I was a kid when The Lost World: Jurassic Park came out.* Like most people my age in 1997, I’d been obsessed with Jurassic Park since it came out. Our VHS copy of it was well-worn. I knew the dialogue by heart. Of course it was my favourite movie. Then a sequel came along. Imagine it! A sequel! To Jurassic Park! In anticipation, I read its source novel multiple times and devoured every bit of information I could find. Then the movie came out, and it was a soulless imitation of the first, full of material designed to sell toys.
And I completely fell for it.
What Jurassic Park did for dinosaurs, The Lost World did for vehicles (and also dinosaurs). The movie is filled with the damned things - two of its biggest setpieces couldn’t exist without them. And all of them demonstrate more than a hint of “toyetic”.
Obviously, the first Jurassic Park was a major toy event as well, but that feels almost incidental to the film. It’s not designed as cynically towards merchandising as The Lost World is - in fact, it’s arguably critical of it. In contrast, there’s a real “toys available this summer!” vibe to the sequel. Its vehicles don’t just look cool - they’ve got things like extendable crane arms, winches, elevating platforms, and so on, which is a far cry from the painted-up Ford Explorers of the original. There’s even a scene where Eddie Carr (a mostly-wasted Richard Schiff) shows Ian Malcolm (a just-right Jeff Goldblum) through the vehicles and gadgets he’s designed for the expedition, demonstrating the features of each item.
But it doesn’t really kick in until the “big game hunt” sequence, in which mostly-wasted Peter Stormare, mostly-wasted Pete Postlethwaite, and others wasted to varying degrees capture a whole bunch of dinosaurs using their big harpoon guns and their big trucks. It’s like a scene out of Mad Max, but with dinosaurs: heavily-modded vehicles built for blunt effectiveness, chasing down their quarry, weapons bared. When my parents took me to see The Lost World, their reaction to this sequence was one of gleeful laughter at its unironic stupidity; mine, wide-eyed joy at its unbridled coolness. It is 100% designed that way - the mostly-wasted Spielberg knew that people wowed by big, stupid dinosaurs would probably also be wowed by big, stupid trucks - and it completely worked on me. The heavy, tactile, faux-ruggedness of it all seemed like the coolest thing in the world.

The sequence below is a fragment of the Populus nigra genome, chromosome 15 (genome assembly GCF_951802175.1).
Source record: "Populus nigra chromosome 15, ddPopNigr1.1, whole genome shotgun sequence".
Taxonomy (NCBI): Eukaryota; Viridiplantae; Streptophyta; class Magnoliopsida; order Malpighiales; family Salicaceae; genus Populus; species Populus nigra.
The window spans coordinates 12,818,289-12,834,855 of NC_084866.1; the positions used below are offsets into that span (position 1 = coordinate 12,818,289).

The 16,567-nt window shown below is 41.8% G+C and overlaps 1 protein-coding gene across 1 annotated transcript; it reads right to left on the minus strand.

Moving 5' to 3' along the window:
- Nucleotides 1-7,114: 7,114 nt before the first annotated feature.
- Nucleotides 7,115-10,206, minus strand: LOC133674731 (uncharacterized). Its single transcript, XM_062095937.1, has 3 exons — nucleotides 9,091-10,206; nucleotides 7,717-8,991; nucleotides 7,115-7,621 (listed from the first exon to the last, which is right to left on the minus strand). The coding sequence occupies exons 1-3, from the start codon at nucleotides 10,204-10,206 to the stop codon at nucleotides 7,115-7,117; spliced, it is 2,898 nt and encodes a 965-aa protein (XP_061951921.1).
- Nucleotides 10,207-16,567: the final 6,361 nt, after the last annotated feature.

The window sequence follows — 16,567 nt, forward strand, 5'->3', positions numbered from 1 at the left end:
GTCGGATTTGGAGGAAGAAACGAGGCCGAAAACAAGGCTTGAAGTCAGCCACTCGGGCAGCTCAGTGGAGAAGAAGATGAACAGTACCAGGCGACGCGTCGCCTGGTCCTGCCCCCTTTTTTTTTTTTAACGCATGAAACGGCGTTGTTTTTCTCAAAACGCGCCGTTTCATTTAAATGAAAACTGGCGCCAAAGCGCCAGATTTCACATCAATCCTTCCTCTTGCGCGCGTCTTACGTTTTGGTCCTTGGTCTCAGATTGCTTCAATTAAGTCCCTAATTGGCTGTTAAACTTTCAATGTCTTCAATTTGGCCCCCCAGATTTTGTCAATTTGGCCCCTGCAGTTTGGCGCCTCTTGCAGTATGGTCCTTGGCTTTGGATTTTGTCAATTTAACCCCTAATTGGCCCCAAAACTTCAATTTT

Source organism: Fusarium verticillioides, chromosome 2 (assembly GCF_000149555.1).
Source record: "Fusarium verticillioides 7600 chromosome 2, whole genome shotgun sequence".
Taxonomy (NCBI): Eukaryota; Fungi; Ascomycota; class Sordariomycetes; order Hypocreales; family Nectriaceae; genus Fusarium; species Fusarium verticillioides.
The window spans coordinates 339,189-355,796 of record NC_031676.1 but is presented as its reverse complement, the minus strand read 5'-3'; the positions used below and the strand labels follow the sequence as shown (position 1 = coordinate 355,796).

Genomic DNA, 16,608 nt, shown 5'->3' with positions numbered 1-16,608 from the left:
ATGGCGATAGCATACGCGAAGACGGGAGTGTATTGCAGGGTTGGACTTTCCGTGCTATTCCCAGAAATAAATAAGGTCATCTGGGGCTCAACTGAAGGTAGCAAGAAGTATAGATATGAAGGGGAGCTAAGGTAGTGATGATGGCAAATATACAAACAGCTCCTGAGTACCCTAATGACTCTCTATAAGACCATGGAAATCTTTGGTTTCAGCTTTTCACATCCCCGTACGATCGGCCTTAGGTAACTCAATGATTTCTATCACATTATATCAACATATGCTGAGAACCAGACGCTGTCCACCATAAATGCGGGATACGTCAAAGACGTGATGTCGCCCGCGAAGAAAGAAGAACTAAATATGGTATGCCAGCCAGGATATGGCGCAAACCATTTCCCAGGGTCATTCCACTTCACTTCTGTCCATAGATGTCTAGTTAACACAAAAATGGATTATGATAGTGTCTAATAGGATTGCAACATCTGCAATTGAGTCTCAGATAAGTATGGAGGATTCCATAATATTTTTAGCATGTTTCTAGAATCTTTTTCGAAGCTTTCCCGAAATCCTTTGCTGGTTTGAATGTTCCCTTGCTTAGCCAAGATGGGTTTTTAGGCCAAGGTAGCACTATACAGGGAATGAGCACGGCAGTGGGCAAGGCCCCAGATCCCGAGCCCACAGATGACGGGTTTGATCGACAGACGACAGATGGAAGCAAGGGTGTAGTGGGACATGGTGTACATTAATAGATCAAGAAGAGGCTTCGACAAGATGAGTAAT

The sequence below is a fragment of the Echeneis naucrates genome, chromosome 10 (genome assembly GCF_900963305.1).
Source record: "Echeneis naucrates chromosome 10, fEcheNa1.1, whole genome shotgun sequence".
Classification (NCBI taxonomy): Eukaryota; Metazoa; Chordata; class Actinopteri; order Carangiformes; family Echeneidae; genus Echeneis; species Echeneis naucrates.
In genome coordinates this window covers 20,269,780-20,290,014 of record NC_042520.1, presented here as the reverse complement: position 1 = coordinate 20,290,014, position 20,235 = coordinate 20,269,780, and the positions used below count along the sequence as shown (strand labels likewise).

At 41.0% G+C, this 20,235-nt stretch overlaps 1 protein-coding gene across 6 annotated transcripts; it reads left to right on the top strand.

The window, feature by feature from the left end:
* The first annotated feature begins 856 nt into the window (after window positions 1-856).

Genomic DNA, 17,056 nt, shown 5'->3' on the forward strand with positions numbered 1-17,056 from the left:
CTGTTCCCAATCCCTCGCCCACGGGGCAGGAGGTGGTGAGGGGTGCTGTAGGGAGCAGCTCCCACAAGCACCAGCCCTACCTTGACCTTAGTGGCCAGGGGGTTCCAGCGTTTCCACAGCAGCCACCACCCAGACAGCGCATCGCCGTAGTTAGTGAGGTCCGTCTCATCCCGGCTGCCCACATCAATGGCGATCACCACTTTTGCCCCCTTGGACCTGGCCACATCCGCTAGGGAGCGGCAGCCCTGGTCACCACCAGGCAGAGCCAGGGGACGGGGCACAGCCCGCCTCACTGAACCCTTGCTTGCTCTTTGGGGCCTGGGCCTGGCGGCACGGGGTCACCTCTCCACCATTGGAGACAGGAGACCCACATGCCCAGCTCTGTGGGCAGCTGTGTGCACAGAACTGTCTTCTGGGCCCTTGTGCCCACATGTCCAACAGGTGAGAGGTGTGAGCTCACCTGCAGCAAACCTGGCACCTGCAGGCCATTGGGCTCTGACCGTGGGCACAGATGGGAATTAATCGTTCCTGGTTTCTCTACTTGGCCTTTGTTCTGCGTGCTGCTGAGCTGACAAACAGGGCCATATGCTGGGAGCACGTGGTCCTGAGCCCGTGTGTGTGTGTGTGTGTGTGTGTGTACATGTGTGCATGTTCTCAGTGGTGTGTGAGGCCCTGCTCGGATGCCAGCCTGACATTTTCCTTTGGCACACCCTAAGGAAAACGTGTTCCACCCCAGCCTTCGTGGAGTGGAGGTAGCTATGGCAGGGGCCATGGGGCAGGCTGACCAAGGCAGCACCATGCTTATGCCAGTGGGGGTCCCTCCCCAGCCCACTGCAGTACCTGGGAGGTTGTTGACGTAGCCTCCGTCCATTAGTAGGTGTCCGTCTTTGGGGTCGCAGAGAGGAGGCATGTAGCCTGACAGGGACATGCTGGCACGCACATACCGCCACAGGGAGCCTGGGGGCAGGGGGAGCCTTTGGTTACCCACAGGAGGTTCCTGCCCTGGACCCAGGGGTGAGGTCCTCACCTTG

Well, not quite. The coolest thing was the articulated truck-trailer-RV driven by the good guys. They had bars on the windows. They had moving parts and a hundred gadgets with a hundred switches. More importantly, they were central to the film’s cliffside T-Rex attack sequence - the best in the film and one of the few retained from Michael Crighton’s novel. That scene is one of the few in The Lost World where it feels like Spielberg is actually pulling the strings. There are suspenseful, virtuosic action beats in that sequence, and in my little kiddie mind, I associated its bravura nature with the vehicles, not the filmmaker.
There’s an unintentional irony in the design of those trailers. In the film, they represent John Hammond throwing his immense fortune at a project in desperation, but in a broader sense, they represent Spielberg and Universal throwing art direction at their film to the point of overdesign. It was either an accident of production overindulgence or a calculated merchandising decision. But I didn’t see it either way. Because I was obsessed.
At that age, I was into making models out of cardboard. I had no guides or patterns - I’d take huge sheets of card, cut out shapes, tape them together, and end up with 3D models, mostly based on images from books or the TV. I built Starfleet vessels, Bond gadgets, and even a model of Redwall Abbey from the eponymous fantasy novels. But undoubtedly my greatest creation was those fucking trailers from The Lost World. Three feet long and crazily detailed, that model consumed my life for the entire theatrical run of the movie - which to a ten-year-old seems an age. I’d go see the movie again and again, note down details, and go home to make changes to my model. Though it was never truly “finished”, it was obsessively detailed, with moving parts, interiors, and enough flexibility to restage the relevant sequence. Somewhere, there’s a homemade VHS tape of childhood-me doing just that. The only caveat was that it remained solely made of white cardboard. I didn’t care about the camo paint job.
That Christmas, I got a playset of the trailers I had been so obsessed with over the summer. I played with it, sure, but it wasn’t as film-accurate as my version. It was good, but it wasn’t perfect. Some things were changed to make it more “playable”; others presumably for production purposes. Though I never put voice to it, my heart was filled with disappointment with Kenner. If the combined might and plastics of the toymaking giant couldn’t come up with as accurate a reproduction of those vehicles as a mere kid, how could I ever trust toys again?
At the time, I failed to consider that the act of creation itself was what had brought me all that joy. No mere toy would be able to match that. Now, it’s hard to see it as coincidence that I never really played with toys after that. To me, The Lost World: Jurassic Park isn’t just a kinda dumb movie filled with kinda dumb vehicles (though it is definitely that). It represents a point in my life where I stopped absorbing fun and started creating it.
Many years later, I fleetingly got to see the actual vehicles while on the Universal Studios backlot tour with a friend. It was a weird not-quite-religious experience, like I assume catching a glimpse of the Pope long after quitting Catholicism might be. In that moment, I was ten years old again. In that moment, the vehicular fetishism of The Lost World was cool.
* Yeah, I’m the baby of the BAD writing team. Wanna fight about it?